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Hundreds turn out at library for first day to cast ballots

The polls have opened, and hundreds of registered Rowan County voters visited the library headquarters Thursday to take advantage of their first opportunity to cast a ballot.
Local elections officials said the number of voters who turned out for early voting is comparable to that of the first day of early voting in a general election.
Nancy Evans, the county’s board of elections director, said 113 voters decided to cast their ballots on the first day of early voting for the primary in 2010, compared to 131 in 2012.
For the first day of early voting in the general election, Evans said 429 voted in 2010, and 1,435 voted in 2012.
By 11 a.m., poll workers said 142 voters had strolled through.
By 2 p.m., about 340 voters had stopped by.
The final tally at 5 p.m. was 387.
“Today’s voting has been steady, with lines occasionally,” Evans said. “It was a good day.”
Tight-lipped voters stepping into the library walked through both a garden of multicolored campaign signs and a crowd of smiling candidates passing out campaign materials.
“I went through and researched as much as I could. All elections are important. We’re looking to get Kay Hagan out,” said Linda Watkins. “(Our priorities) are less government and less firearms control. The health care thing has to go because it is a total mess. It is trickling down and ruining businesses.”
After casting his ballot, Claude Avery said he hopes any candidate he votes for takes every person’s priorities into consideration as opposed to only subscribing to a particular ideology.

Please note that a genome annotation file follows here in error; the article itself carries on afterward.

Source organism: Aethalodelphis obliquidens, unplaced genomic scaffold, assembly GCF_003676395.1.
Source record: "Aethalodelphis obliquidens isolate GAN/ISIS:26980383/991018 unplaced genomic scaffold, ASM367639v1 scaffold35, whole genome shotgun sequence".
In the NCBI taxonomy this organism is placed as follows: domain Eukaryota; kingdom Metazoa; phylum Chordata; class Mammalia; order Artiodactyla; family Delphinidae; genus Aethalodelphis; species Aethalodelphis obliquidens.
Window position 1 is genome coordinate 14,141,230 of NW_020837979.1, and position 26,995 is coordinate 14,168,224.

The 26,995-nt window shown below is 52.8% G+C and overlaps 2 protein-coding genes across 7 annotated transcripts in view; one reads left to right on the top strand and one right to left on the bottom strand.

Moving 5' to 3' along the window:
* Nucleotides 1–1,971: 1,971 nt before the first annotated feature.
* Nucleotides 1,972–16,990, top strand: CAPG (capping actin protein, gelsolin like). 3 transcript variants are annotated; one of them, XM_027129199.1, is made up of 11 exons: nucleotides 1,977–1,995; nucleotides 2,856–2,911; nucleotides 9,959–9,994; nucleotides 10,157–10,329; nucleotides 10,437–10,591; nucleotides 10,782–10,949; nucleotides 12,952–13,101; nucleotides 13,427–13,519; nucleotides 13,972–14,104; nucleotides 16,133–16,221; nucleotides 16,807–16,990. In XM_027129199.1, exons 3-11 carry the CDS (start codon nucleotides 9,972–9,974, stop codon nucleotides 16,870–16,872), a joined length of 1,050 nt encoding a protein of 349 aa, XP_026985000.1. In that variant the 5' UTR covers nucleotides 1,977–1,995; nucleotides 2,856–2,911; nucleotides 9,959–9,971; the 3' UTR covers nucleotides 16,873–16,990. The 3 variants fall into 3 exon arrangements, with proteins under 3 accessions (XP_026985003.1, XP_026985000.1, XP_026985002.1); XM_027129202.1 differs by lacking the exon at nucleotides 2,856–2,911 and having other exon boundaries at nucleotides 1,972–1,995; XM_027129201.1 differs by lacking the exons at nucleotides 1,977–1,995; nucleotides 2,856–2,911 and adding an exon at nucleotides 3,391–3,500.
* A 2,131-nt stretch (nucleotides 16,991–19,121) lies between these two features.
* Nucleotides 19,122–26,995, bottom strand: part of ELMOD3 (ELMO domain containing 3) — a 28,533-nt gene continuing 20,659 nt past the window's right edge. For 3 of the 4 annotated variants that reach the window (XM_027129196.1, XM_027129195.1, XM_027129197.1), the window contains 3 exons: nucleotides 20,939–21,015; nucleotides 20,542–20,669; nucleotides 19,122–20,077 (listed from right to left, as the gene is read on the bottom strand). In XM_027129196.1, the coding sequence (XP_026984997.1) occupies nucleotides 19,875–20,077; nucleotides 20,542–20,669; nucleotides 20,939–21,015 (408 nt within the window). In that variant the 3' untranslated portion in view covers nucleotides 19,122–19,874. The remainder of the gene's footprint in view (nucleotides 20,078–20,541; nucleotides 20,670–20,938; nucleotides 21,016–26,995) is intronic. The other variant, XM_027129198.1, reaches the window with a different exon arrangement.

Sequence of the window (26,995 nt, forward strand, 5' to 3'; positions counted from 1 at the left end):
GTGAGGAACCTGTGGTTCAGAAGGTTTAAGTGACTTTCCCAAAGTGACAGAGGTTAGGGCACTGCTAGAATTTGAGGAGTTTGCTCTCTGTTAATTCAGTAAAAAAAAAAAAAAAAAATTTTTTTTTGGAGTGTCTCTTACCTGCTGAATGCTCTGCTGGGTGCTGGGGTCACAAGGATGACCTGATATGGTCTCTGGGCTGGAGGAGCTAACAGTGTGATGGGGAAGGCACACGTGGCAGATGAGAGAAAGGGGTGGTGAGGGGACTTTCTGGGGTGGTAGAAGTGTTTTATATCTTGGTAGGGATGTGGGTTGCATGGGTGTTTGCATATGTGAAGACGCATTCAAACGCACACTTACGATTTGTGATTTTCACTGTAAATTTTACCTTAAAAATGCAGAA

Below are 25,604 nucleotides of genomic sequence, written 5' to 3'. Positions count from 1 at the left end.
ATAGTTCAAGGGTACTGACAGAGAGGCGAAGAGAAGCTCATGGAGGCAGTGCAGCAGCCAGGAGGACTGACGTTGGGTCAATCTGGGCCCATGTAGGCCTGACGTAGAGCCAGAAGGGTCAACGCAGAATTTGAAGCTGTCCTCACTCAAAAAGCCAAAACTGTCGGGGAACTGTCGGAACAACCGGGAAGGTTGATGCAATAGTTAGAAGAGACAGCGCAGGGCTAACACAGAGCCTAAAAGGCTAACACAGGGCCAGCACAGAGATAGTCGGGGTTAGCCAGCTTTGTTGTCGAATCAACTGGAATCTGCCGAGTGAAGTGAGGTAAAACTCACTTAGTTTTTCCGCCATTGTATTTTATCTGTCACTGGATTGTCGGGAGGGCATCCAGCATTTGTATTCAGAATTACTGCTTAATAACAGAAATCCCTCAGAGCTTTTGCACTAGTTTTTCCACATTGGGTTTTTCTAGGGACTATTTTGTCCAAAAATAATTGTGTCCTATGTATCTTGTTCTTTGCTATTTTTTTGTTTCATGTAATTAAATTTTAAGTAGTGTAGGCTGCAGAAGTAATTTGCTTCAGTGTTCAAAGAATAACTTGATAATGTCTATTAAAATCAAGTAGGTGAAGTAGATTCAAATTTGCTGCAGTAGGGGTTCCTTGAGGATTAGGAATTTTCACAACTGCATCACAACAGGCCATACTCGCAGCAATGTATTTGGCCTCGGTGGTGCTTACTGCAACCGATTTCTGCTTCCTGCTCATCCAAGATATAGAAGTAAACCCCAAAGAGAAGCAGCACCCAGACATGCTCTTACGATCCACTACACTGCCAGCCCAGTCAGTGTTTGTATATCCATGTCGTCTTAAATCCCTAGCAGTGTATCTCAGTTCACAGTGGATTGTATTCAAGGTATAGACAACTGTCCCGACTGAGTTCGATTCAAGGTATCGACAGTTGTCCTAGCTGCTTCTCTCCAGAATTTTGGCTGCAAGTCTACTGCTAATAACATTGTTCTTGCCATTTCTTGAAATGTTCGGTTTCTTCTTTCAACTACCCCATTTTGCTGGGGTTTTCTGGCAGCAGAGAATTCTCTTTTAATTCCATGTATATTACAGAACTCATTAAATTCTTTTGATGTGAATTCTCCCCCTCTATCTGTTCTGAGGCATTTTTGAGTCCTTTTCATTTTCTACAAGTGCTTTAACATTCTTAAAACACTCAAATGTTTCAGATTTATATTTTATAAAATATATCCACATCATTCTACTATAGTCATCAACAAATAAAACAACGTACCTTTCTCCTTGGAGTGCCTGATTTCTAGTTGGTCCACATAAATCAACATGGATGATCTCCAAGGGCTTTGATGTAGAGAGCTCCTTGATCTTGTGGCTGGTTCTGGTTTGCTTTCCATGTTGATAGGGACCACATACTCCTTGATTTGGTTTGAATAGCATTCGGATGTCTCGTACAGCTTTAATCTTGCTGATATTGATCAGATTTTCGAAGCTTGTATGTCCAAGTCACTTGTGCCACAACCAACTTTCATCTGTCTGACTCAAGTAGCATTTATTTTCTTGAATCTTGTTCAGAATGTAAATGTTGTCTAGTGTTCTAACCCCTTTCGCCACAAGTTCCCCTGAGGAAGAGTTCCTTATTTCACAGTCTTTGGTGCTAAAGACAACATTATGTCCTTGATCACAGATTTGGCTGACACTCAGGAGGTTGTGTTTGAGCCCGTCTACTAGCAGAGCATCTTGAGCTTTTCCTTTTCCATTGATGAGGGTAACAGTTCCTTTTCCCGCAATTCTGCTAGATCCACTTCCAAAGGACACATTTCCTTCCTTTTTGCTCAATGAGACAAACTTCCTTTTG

“If I was a Democrat and I voted for a Democrat who didn’t have any concern for Republican ideas — I don’t think that is fair. I think whoever is in office should have the well-being of all the constituents in mind,” Avery said.
When he was a child, Avery said his mother instilled in him the value of being an active voter.
“I only have this one voice. If I don’t exercise that, I can’t really complain about anything that is going on in our community or our country,” Avery said.
Avery said he would like to see a change in county representation.
“We’re stagnated right now. We’re not doing anything as far as our county is concerned,” Avery said. “I don’t know if new voices would make a difference, but it would at least give us the opportunity for some new direction. That’s important, and that’s why I wanted to come out today.”
Walking out of the library, Pat Turner said she encourages other people to come out and participate in early voting.
“It’s about making sure nobody slips through the cracks. We try to encourage them to go ahead and get it done,” Turner said. “By the time the voting is over, we can make contacts to make sure everybody has come and done his or her duty.”
While many people place a heavy emphasis on voting in the presidential election, Turner said, the president has to have people at the local level who support his issues in the midterm elections.
Retired Marine John Drobinko said he came out for the first day of early voting for “peace of mind.”
“Otherwise, it will bug me until the regular day — knowing it has got to be done,” Drobinko said. “I think every single election is important. I didn’t want to come early because I’m still getting started. I usually pick up around 11 o’clock.”
For Drobinko, the right to vote is one of the greatest and most important rights a citizen has.

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